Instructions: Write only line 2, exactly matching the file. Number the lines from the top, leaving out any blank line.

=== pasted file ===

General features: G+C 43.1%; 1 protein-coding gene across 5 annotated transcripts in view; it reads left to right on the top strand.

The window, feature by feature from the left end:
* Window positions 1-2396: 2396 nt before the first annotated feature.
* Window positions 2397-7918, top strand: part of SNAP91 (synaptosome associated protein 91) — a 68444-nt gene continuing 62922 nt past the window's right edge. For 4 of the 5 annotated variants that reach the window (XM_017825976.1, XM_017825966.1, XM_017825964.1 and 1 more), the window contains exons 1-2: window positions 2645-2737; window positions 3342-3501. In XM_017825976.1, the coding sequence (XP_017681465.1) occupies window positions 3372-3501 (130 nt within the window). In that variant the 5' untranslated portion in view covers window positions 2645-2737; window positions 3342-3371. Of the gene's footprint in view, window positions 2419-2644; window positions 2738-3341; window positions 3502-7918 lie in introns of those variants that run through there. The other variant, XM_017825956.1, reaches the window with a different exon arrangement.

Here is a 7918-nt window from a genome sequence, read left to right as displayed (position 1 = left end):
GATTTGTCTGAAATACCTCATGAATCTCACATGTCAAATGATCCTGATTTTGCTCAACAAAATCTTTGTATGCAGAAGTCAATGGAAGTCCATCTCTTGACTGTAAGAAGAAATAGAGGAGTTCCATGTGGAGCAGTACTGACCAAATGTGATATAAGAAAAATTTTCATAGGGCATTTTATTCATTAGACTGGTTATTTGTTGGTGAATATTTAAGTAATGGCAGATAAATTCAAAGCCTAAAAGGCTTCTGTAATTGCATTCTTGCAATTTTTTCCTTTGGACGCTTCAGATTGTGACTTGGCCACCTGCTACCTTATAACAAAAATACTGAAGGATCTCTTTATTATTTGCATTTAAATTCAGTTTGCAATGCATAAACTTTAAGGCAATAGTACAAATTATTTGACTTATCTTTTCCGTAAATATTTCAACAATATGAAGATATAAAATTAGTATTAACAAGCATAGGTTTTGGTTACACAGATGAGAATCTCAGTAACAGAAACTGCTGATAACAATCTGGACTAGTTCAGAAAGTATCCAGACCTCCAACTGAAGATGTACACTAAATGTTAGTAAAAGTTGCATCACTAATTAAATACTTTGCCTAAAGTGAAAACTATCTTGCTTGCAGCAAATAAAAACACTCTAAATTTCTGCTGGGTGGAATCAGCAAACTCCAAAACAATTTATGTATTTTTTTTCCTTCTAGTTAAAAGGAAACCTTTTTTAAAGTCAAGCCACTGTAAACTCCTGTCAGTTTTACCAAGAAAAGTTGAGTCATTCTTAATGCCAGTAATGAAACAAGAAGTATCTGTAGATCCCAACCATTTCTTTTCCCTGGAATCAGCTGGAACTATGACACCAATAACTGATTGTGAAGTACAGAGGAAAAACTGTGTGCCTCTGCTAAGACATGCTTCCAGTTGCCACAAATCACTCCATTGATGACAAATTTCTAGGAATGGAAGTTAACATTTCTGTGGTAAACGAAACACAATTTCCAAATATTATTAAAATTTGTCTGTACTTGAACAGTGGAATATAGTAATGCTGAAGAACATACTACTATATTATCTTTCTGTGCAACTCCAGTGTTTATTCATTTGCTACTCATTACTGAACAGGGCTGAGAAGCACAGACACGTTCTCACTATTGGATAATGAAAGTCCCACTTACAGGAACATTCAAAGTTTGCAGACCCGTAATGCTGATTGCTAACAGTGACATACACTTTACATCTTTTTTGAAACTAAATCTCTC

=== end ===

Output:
The window, feature by feature from the left end: